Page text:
It was not a surprise that many Iowa Caucus candidates pandered to Big Corn and the ethanol lobby in the lead-up to February 1. For several presidential cycles, kissing up to King Corn has been considered a necessary part of the Iowa political calculus, right up there with visiting the State Fair. But this year turned conventional wisdom on its head.
All eyes were on Iowa this weekend for the Iowa Agriculture Summit, with speculation flying around whether presidential hopefuls would bow to the pressure of Big Ethanol.
Increased fertilizer runoff is just another unintended consequence of the Renewable Fuel Standard that’s doing more harm to the environment that good. As the level of ethanol mandated grows each year, more land acreage is devoted to grow corn to make it.
In order to prevent Americans from hitting the blend wall, the EPA proposed lowering the 2014 mandate. With this proposal came major political pressure from ethanol makers and now the EPA is considering backing down.
Approximately 40 percent of American corn crops are blended in ethanol. For poultry and livestock farmers, this creates a serious problem: the market price of corn – the necessary staple in animals’ feed – experiences unpredictability due to changes in the crops supply and price due to the mandate.
Agrichemical companies mint fortunes by selling seeds and chemicals to farmers, and grain processors reap billions from buying crops cheap and turning them into pricey stuff like livestock feed, sweetener, cooking oil, and ethanol. But the great bulk of US farms are run by independent operators.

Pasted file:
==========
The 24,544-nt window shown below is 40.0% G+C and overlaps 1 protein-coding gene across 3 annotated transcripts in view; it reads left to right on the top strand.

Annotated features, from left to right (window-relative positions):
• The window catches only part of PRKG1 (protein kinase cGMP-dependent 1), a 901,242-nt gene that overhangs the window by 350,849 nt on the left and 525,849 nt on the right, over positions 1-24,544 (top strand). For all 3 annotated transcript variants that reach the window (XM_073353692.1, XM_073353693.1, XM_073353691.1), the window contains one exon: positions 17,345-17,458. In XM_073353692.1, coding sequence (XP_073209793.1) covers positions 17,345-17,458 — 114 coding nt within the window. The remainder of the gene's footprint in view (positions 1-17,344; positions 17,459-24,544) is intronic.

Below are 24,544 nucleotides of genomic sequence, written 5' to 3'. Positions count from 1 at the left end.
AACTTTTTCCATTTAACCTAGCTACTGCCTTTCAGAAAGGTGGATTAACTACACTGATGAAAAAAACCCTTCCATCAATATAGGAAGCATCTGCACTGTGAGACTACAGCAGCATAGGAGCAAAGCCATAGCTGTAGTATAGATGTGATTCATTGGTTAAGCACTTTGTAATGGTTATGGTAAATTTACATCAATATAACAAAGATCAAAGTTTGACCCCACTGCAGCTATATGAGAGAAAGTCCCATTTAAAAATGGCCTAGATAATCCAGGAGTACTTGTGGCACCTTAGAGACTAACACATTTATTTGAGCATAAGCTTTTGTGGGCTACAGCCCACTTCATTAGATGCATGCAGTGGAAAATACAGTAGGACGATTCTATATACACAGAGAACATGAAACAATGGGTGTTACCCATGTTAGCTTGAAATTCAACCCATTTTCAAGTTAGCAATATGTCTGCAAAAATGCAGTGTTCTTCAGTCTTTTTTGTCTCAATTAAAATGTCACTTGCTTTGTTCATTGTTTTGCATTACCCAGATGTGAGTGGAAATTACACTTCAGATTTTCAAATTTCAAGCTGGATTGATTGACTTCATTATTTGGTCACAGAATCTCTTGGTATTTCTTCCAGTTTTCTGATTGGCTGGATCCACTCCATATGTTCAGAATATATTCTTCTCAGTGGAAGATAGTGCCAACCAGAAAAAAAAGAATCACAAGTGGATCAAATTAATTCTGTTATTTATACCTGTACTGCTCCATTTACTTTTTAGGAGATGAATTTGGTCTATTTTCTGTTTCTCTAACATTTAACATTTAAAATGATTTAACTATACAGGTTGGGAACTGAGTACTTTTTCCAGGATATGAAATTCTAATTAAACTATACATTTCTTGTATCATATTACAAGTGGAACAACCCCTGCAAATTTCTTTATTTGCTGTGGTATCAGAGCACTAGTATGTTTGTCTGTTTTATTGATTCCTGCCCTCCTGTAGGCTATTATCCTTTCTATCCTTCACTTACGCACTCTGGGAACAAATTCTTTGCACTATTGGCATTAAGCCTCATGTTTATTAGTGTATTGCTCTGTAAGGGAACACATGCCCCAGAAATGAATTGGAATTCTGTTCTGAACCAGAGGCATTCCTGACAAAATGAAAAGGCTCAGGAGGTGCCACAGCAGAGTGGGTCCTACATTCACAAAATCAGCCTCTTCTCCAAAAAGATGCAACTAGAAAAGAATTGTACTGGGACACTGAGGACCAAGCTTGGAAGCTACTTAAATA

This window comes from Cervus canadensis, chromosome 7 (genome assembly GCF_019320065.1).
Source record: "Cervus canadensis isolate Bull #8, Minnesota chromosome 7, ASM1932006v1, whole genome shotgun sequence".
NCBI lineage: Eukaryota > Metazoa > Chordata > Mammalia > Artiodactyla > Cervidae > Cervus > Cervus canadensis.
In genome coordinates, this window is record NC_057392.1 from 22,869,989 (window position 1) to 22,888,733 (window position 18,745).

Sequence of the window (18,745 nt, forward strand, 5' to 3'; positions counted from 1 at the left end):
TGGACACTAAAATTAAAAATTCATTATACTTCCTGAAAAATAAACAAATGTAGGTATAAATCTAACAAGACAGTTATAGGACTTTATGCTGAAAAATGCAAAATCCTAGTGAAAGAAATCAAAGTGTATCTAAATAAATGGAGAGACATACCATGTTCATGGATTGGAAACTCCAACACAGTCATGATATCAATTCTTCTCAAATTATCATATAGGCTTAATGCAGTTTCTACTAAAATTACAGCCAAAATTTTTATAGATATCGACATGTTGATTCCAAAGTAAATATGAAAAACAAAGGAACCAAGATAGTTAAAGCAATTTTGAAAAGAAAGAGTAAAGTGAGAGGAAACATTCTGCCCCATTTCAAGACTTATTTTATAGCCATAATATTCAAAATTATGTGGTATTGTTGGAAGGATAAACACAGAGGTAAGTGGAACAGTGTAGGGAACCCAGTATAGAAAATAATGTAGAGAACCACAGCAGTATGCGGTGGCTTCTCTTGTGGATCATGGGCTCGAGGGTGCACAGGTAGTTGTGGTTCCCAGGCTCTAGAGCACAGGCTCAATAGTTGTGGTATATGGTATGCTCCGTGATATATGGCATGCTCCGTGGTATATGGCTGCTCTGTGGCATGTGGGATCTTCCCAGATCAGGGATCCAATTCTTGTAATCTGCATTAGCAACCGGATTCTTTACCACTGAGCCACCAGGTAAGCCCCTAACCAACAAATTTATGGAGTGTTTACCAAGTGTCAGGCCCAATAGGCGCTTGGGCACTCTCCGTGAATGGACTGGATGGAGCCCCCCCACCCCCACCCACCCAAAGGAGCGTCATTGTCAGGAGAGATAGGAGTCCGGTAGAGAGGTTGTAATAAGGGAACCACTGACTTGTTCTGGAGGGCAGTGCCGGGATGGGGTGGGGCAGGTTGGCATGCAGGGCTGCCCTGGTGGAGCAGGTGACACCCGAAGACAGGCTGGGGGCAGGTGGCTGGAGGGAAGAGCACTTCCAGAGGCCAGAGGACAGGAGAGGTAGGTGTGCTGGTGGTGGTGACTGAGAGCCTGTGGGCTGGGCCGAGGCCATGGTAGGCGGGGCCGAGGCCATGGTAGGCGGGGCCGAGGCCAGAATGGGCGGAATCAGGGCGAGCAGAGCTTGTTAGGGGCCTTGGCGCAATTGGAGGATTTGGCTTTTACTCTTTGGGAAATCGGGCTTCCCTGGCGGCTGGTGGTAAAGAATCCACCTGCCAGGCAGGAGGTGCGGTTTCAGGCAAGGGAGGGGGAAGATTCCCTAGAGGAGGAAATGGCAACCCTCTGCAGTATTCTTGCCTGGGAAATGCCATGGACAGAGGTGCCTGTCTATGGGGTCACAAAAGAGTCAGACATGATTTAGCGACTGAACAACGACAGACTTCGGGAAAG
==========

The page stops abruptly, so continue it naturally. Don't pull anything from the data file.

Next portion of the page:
As conservation lands disappear, animal habitats vanish with them. Since the ethanol mandate went into effect, in 2005, the Corn Belt states alone have lost 2.8 million acres from the conservation reserve program. Over the same period, pheasant harvests in those six states dropped by 44 percent.
The Renewable Fuel Standard (RFS) is a Field of Dreams-like policy. It was created with the belief that if the government built a market for biofuels, the demand and technologies to support production would magically come, like Shoeless Joe Jackson emerging from an Iowa cornfield.
The corn-based fuel has long been subsidized by the government, which should rankle Republicans. It's worse for the environment than gasoline, which should irk Democrats. And ethanol has been shown to drive up food prices, because farmers are devoting more acreage to corn for fuel instead of food.
A Congress Blog post explained how the RFS effectively established corn ethanol as the “practical” fuel of choice for RFS compliance, and then proceeded to slam those who coped with the policy as best they could by making that very choice.
Iowa, the nation’s king of corn production, will have to import some of the prized kernels because this season’s dicey crop won’t meet demand, an analyst said Tuesday. A couple obig reasons: ethanol plants are returning to full production and livestock operations are growing and need more feed.
The chemical energy added to soil by intensive ammonia-based fertilization has been directly responsible for increasing Iowa corn yields by a factor of 6 since the 1930s.